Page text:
About This Chapter
Who's It For?
Anyone who needs help analyzing the literary devices in Great Expectations will benefit from the lessons in this chapter. There is no faster or easier way to learn about the effect of these elements on the book. Among those who would benefit are:
- Students who want to learn a broad topic in a short amount of time
- Students who are looking for easy ways to identify the most important information on the topic
- Students who have fallen behind in their studying of Great Expectations
- Students who prefer multiple ways of learning literature (visual or auditory)
- Students who have missed class time and need to catch up
- Students who have limited time to study for an upcoming exam
How It Works:
- Complete each lesson in the chapter to review all key topics.
- Refer to the lesson to reinforce your learning.
- Test your understanding of each lesson with a short quiz.
- Complete your review with the Great Expectations Analysis & Literary Devices chapter exam.
Why It Works:
- Study Efficiently: The lessons in this chapter cover only information you need to know.
- Retain What You Learn: Engaging instruction makes the content simple to understand.
- Be Ready on Test Day: Take the Great Expectations Analysis & Literary Devices chapter exam to make sure you're prepared.
- Get Extra Support: Ask our subject-matter experts any question on the novel. They're here to help!
- Study With Flexibility: View lessons on any web-ready device.
Students Will Review:
This chapter analyzes the material students need to know about the literary devices within Great Expectations for a standard English course. Topics covered include:
- A general analysis of the novel
- The original and alternate ending of the book
- Dissecting the themes and meaning of Great Expectations
- The use of motifs and allusions in the novel
1. Great Expectations Analysis
This lesson highlights some of the main themes of ''Great Expectations,'' Dickens' enduringly popular novel about a young man growing up and trying to find his place in the world.
2. Great Expectations Ending: Original & Alternate
In this lesson, we will reevaluate Pip as a hero in 'Great Expectations' and examine the implications of the two endings that Charles Dickens composed for the novel.
3. Great Expectations Themes & Meaning
Charles Dickens' 1861 novel, ''Great Expectations,'' is widely considered a masterpiece of English literature. The novel explores iconic universal themes, capturing readers' imaginations even today.
4. Motifs in Great Expectations
This lesson will examine the major motifs in Charles Dickens' novel 'Great Expectations.' A motif is a recurring idea that helps support the major themes of the novel as a whole. In this novel, there are two main motifs: doubles and frequent descriptions of humans in terms of inanimate objects.
5. Allusions in Great Expectations
Often in literature, the best way for an author to convey his message is with an allusion, or reference to another author's work. In this lesson, we will examine some of the allusions featured in Charles Dickens's 'Great Expectations,' and we will pay special attention to the Gothic and to Shakespeare's 'Hamlet.'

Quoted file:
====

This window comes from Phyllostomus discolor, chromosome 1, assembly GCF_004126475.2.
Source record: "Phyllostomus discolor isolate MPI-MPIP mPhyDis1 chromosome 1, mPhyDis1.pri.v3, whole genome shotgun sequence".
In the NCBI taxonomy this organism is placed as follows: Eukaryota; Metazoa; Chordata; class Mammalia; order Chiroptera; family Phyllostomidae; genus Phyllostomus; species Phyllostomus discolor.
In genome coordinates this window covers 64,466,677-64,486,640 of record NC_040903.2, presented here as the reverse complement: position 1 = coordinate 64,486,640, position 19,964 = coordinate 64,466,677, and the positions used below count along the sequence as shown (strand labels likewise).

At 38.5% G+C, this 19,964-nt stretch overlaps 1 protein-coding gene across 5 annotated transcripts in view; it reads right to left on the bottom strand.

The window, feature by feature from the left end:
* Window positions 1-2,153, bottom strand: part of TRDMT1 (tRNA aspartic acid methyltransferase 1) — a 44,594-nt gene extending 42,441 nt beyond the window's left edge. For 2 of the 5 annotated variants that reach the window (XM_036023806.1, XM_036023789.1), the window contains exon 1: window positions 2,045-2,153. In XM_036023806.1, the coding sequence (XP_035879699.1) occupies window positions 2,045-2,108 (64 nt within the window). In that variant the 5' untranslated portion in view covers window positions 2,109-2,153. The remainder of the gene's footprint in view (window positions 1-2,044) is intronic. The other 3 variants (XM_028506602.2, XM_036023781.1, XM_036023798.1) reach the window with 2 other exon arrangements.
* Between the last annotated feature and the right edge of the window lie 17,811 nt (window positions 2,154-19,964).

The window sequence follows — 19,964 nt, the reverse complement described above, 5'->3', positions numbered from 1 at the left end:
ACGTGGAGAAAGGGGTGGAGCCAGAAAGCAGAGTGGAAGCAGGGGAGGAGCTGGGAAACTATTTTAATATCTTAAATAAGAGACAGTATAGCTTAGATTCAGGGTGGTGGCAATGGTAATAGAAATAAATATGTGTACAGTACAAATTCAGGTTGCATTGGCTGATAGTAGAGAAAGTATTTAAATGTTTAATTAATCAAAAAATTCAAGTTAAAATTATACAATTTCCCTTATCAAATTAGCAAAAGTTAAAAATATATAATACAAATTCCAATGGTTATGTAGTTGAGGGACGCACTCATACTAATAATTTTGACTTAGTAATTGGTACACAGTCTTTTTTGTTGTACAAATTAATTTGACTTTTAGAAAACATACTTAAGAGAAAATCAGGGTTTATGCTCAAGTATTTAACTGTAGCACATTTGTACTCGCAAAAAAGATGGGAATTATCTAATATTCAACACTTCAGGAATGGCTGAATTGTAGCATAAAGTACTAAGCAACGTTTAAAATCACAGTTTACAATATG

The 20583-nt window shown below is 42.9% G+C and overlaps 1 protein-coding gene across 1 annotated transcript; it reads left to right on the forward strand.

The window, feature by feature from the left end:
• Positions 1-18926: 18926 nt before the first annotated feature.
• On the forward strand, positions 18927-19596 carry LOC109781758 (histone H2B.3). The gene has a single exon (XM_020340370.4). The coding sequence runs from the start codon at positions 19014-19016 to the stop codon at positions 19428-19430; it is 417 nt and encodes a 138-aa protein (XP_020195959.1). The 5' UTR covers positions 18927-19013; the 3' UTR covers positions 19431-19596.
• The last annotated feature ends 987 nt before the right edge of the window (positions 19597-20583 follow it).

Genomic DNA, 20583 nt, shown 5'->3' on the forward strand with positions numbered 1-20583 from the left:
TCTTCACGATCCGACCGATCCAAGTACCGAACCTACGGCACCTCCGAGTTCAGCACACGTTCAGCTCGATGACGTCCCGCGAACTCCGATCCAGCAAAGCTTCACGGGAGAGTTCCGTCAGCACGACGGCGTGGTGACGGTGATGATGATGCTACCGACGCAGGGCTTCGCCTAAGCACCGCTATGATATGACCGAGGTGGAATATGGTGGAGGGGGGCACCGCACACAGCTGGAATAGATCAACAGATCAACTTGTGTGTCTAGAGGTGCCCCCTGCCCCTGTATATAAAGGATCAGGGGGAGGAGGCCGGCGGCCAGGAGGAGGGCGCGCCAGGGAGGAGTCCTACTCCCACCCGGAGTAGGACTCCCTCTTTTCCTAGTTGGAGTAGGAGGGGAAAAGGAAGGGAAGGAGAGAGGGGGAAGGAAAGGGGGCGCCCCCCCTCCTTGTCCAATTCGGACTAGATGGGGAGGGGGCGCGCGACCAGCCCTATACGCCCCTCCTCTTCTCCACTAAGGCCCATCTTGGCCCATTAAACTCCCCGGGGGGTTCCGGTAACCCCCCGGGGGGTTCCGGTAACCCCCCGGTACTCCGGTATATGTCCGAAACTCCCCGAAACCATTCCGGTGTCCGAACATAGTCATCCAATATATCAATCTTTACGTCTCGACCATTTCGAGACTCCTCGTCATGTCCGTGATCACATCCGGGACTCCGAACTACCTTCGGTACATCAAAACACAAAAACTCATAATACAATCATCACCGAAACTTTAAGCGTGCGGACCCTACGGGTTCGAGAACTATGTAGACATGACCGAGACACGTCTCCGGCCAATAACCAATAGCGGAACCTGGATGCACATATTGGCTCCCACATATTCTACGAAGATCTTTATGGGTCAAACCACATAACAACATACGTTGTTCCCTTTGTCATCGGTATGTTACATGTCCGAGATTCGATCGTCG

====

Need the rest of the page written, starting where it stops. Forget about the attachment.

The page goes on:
6. Figurative Language & Metaphors in Great Expectations
This lesson will explore some of the figurative language used in Charles Dickens 'Great Expectations', specifically some examples of personification, hyperbole, irony, and simile. It will also examine some metaphors from the novel.
7. Symbols in Great Expectations
'Great Expectations' by Charles Dickens follows the story of Pip, an orphan living with his sister in Kent. In this lesson, we will discuss the novel's many symbols, including the Satis House, the rising mists, and keys.
8. Imagery in Great Expectations
This lesson will take a look at the ways Charles Dickens uses imagery in ''Great Expectations''. Dickens uses imagery to highlight the theme of social class, for foreshadowing and symbolism, and to reflect the mood of the main character, Pip.
9. Irony & Satire in Great Expectations
This lesson will examine the ways Charles Dickens uses irony and satire in his novel 'Great Expectations'. We will learn how irony and satire help Dickens achieve an effective social critique while keeping readers engaged, and at times, laughing.
10. Foreshadowing in Great Expectations
This lesson will explore examples of foreshadowing in Charles Dickens' 'Great Expectations'. Notably, Dickens uses foreshadowing related to the convict Magwitch, the weather, and the eccentric Miss Havisham.
11. Conflict in Great Expectations
On the face of it, Charles Dickens' classic, Great Expectations, seems to be another tale of how a poor orphan boy makes good. But through the story of Pip's life, Dickens deeply examines conflicts of loyalty, love and law.
12. Love & Guilt in Great Expectations
In Dickens' 'Great Expectations,' love and guilt are frequently, messily intertwined. This lesson explores how love and guilt are connected in some of the novel's key relationships.
13. Great Expectations Literary Criticism
This lesson is focused on the literary criticism that has been written on Charles Dickens's ~'Great Expectations.~' We will define what literary criticism is and then work through three relevant texts from the last hundred years.
Great Expectations Vocabulary Flashcards
Are you reading or preparing to read Charles Dickens' 'Great Expectations'? Review these flashcards to familiarize yourself with some of the more challenging words you will come across in this classic piece of literature.
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